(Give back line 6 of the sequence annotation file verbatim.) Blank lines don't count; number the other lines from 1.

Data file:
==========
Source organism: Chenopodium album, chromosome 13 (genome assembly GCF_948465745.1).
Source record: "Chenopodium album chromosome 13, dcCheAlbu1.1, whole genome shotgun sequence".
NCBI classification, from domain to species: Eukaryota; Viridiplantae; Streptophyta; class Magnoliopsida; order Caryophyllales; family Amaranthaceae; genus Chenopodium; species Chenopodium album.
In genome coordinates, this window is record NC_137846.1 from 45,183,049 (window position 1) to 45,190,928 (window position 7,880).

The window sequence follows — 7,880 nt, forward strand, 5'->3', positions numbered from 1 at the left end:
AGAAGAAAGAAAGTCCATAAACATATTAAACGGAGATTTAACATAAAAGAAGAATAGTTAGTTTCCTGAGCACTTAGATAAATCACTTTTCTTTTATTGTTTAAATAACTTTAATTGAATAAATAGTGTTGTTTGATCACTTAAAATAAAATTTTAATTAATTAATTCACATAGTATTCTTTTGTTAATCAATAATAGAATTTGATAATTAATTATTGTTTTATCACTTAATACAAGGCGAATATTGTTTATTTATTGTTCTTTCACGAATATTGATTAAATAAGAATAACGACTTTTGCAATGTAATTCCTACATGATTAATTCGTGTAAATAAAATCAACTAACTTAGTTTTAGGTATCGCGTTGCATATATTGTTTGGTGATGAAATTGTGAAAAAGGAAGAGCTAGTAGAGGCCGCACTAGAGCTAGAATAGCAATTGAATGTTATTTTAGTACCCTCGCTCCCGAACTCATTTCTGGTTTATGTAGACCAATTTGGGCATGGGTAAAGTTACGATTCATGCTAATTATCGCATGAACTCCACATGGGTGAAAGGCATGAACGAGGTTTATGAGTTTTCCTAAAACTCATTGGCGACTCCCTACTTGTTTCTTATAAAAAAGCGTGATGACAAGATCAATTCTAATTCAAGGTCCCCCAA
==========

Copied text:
AGAAGAAAGAAAGTCCATAAACATATTAAACGGAGATTTAACATAAAAGAAGAATAGTTAGTTTCCTGAGCACTTAGATAAATCACTTTTCTTTTATTGTTTAAATAACTTTAATTGAATAAATAGTGTTGTTTGATCACTTAAAATAAAATTTTAATTAATTAATTCACATAGTATTCTTTTGTTAATCAATAATAGAATTTGATAATTAATTATTGTTTTATCACTTAATACAAGGCGAATATTGTTTATTTATTGTTCTTTCACGAATATTGATTAAATAAGAATAACGACTTTTGCAATGTAATTCCTACATGATTAATTCGTGTAAATAAAATCAACTAACTTAGTTTTAGGTATCGCGTTGCATATATTGTTTGGTGATGAAATTGTGAAAAAGGAAGAGCTAGTAGAGGCCGCACTAGAGCTAGAATAGCAATTGAATGTTATTTTAGTACCCTCGCTCCCGAACTCATTTCTGGTTTATGTAGACCAATTTGGGCATGGGTAAAGTTACGATTCATGCTAATTATCGCATGAACTCCACATGGGTGAAAGGCATGAACGAGGTTTATGAGTTTTCCTAAAACTCATTGGCGACTCCCTACTTGTTTCTTATAAAAAAGCGTGATGACAAGATCAATTCTAATTCAAGGTCCCCCAA